Curry is a generic description used throughout European and
American culture to describe a general variety of spiced dishes, best known in
Indian cuisines, especially South Asian cuisine. In most South Indian languages,
the word curry literally means 'side-dish', which can be eaten along with a main
dish like rice or bread.
Left: A variety of vegetable curries
Curry is a generic term, and although there is no one
specific attribute that marks a dish as "curry", some distinctive spices used in
many, though certainly not all, curry dishes include turmeric, cumin, coriander,
fenugreek, and red pepper.
Curry's popularity in recent decades has spread outward from the Indian
subcontinent to figure prominently in international cuisine. Consequently, each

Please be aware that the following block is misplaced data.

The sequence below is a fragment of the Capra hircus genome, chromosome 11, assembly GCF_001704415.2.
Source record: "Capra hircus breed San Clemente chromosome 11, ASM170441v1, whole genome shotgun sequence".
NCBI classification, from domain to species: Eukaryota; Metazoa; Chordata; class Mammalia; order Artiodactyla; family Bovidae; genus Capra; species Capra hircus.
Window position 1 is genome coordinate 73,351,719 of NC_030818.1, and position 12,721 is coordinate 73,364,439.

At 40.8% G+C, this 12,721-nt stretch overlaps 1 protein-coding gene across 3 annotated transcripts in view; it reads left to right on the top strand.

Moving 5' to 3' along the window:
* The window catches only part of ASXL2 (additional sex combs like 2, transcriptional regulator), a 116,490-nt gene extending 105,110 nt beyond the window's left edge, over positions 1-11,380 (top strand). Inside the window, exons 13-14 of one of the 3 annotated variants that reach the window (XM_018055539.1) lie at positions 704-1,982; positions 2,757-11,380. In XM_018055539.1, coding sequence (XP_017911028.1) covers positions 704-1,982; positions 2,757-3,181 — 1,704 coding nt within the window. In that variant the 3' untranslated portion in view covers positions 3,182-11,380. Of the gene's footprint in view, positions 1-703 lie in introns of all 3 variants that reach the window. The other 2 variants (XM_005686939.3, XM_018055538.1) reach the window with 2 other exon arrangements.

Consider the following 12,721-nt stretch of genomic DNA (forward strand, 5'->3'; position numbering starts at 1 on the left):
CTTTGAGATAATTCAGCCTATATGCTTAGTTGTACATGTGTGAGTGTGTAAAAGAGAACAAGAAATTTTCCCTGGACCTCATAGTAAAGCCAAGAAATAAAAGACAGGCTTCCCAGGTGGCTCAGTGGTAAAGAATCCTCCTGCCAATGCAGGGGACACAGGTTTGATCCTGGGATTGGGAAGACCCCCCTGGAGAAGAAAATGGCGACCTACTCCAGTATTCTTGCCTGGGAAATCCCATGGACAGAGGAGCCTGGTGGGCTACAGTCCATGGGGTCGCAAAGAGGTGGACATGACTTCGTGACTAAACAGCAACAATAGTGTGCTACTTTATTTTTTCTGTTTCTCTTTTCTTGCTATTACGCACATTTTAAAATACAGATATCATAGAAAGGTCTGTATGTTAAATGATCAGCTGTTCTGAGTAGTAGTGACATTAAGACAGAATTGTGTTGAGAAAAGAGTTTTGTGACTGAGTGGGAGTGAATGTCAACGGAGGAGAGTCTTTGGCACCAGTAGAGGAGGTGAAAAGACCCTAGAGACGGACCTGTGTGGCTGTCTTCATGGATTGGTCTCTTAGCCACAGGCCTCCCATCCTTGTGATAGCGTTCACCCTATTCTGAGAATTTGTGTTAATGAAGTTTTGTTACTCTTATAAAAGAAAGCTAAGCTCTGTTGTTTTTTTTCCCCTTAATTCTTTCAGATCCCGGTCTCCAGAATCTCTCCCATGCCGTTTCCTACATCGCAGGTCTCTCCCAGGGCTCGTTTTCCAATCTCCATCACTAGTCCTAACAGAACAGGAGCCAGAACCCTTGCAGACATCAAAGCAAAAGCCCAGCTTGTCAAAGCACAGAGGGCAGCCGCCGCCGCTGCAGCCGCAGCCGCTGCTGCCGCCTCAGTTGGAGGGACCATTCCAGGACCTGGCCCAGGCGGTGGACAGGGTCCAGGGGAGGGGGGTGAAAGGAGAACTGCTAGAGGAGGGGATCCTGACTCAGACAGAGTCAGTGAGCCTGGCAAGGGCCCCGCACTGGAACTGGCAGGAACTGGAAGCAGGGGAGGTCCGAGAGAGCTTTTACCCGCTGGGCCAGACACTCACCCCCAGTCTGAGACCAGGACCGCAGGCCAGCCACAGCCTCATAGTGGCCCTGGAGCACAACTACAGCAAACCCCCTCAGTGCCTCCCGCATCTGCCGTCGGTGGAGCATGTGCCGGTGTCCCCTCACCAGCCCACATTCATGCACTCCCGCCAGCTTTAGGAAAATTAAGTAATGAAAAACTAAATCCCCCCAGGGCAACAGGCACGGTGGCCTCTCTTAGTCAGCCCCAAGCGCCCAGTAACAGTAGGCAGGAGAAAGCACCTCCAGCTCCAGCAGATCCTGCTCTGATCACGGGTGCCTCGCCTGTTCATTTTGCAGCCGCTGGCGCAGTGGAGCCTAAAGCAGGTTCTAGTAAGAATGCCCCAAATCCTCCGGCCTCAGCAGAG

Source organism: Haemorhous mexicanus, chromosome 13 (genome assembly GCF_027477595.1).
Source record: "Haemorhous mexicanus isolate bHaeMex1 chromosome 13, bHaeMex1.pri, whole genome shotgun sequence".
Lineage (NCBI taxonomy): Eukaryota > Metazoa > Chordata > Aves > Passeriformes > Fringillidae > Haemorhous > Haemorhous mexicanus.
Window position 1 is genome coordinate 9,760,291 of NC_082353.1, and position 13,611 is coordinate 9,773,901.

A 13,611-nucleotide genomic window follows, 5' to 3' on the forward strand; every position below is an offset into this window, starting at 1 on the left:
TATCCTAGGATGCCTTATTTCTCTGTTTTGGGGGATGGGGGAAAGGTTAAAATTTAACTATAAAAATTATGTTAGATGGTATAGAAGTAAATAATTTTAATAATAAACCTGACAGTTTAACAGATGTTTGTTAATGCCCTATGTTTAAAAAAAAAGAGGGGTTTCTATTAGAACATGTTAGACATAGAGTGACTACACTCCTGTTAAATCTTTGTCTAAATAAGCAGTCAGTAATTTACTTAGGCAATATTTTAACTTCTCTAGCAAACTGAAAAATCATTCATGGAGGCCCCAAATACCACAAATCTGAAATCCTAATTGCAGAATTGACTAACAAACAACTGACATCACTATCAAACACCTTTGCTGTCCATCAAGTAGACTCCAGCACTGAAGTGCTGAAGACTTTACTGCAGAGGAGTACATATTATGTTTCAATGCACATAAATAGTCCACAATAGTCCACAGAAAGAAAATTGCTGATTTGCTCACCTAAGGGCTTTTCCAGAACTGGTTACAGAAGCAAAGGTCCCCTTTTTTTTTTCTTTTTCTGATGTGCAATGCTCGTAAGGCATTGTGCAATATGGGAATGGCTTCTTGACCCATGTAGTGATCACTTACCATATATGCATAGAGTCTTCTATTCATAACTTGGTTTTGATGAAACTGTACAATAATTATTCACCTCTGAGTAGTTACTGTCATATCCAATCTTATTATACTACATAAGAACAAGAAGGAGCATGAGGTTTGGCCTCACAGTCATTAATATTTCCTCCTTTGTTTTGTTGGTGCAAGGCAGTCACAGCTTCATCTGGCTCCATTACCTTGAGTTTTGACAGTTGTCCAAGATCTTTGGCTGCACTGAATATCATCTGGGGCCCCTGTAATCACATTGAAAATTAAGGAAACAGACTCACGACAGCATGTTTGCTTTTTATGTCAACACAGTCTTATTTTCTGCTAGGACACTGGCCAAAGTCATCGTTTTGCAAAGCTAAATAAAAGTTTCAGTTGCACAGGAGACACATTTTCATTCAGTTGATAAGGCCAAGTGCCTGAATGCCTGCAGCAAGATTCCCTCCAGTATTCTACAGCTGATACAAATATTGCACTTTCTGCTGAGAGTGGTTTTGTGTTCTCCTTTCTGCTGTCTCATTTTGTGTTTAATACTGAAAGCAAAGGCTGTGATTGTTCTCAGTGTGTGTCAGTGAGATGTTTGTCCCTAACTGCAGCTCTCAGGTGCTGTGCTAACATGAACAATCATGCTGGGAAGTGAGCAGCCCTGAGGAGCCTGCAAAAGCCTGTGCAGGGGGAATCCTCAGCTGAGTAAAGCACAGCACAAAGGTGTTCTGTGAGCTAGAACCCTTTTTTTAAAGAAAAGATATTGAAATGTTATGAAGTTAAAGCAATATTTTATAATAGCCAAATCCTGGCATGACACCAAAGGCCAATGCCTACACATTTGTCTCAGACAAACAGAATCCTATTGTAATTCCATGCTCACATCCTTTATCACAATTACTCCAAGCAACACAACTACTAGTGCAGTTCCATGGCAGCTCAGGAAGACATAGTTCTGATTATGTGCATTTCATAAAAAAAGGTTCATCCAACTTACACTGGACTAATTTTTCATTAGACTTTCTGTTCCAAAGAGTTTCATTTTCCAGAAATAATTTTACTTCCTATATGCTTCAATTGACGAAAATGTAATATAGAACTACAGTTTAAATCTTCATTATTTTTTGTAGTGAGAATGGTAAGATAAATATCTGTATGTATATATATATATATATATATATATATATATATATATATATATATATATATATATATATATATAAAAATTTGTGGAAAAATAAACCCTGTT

culture has adopted spices in their indigenous cooking, to suit their own unique
tastes and cultural sensibilities. Curry can therefore be called a pan-Asian or
global phenomenon, with immense popularity in Thai, British and Japanese
In British cuisine, the word "curry" is primarily used to denote a sauce-based
dish flavoured with
curry powder or a paste made from the powder and oils.
However, the use of fresh spices such as ginger and garlic, and preparation of
an initial masala from freshly ground dried spices are sometimes used.
Left: Curry powder.
The popularity of curry among the general public was enhanced
by the invention of "Coronation chicken" to commemorate the coronation of Queen
Elizabeth II in 1953. Curry sauce (or curry gravy) is a British use of curry as
a condiment, usually served warm with traditional British fast food dishes such
as chips. Curry sauce occasionally would include sultanas.
In a relatively short space of time curry has become an
integral part of British cuisine, so much so that, since the late 1990s,
Tikka Masala has been referred to as "a true British national dish".